My 8th-grade son’s handwriting is illegible. His IEP includes OT, but no handwriting practice.
The school district and OT teacher maintain that handwriting practice is not a function of OT.
If your son’s handwriting is illegible in the 8th grade, you’re right to be concerned.
When children write, they must make a link between their motor skills and their language system. Handwriting is a special skill in its own right.
Your son more than likely needs direct instruction or assistive technology so he can progress in the general curriculum.
Problems that can impede progress in handwriting are not always apparent just by looking at your son’s papers.
The OT should conduct an assessment of his handwriting to include observation of:
All of these skills become increasingly important as your child moves through the higher grades. Teachers use written work to measure how well your son is learning.
When your son needs to write essays, he will have to focus on many different tasks at the same time – handwriting, spelling, grammar, word choice, sentence formation, organization, and planning.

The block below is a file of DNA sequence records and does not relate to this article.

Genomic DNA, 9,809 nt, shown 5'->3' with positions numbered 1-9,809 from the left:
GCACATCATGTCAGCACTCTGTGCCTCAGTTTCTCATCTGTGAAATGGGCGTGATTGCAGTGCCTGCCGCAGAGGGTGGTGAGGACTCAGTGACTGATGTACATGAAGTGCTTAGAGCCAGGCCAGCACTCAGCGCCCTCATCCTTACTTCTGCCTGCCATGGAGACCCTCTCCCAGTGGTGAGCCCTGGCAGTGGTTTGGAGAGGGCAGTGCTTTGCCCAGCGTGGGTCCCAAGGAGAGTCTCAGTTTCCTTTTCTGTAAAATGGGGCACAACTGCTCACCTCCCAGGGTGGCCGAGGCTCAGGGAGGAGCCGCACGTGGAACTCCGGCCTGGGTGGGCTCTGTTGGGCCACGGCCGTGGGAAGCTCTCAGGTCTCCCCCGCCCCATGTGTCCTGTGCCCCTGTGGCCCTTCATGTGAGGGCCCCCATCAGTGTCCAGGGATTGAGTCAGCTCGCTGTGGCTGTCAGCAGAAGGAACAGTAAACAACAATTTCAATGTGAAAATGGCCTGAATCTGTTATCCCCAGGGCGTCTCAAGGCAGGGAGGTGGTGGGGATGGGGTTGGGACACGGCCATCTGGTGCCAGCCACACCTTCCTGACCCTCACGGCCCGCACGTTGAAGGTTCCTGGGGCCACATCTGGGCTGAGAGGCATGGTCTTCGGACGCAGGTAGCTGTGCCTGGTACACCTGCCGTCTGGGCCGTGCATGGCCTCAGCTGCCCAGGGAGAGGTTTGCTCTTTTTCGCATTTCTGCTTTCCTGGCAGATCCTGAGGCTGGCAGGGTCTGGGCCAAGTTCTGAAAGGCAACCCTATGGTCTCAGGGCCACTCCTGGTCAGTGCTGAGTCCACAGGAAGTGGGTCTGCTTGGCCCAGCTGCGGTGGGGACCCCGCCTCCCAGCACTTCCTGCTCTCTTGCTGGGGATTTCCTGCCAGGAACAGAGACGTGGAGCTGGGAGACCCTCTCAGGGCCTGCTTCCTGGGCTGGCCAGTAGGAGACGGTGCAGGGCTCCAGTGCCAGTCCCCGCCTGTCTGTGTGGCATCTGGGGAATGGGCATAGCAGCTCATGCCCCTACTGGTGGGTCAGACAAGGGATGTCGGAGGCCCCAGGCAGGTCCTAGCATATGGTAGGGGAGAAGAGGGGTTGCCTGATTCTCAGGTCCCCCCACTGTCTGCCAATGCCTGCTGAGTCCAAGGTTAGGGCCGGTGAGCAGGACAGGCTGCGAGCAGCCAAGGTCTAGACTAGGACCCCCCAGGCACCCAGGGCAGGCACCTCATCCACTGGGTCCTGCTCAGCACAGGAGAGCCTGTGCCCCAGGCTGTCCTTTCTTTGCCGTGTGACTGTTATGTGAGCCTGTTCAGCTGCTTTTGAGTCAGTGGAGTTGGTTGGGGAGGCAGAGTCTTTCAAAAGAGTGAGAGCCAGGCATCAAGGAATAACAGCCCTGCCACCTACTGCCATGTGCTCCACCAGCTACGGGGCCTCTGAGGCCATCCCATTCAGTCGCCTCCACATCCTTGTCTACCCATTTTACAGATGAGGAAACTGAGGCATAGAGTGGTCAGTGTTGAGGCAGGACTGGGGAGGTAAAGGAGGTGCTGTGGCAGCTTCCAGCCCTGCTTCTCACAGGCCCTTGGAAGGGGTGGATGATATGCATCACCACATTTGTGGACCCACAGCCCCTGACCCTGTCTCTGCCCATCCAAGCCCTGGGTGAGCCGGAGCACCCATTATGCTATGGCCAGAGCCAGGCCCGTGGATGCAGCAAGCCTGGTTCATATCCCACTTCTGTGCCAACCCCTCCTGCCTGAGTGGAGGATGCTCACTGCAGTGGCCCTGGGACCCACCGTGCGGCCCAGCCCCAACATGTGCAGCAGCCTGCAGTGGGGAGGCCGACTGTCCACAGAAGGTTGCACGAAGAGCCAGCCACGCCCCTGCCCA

When memory is overloaded, it is even harder to form letters neatly and correctly.
In the list of what an OT does, the American Occupational Therapy Association (AOTA) includes:
- Help develop and evaluate handwriting curriculum
- collaborate with teachers on effective strategies
1. Is your son’s OT helping to develop curriculum and effective teaching strategies – like handwriting practice?
2. Does your son’s IEP include handwriting goals?
3. Is it clear in the IEP what services the OT will provide in order to help your son meet his goals?
IDEA requires a statement of your son’s Present Levels of Academic Achievement and Functional Performance. These present levels indicate your son’s unique characteristics or needs.
An example might be – Handwriting that is slow, labored, “drawn,” nearly illegible due to improper size and spacing of letters and words.
The IEP Team’s next question should be “what is the school going to do about this”- specific OT services.
You may need to request, in writing, an IEP meeting to review and revise your son’s present levels, goals and services.
Your son’s OT should attend the meeting as part of the IEP Team.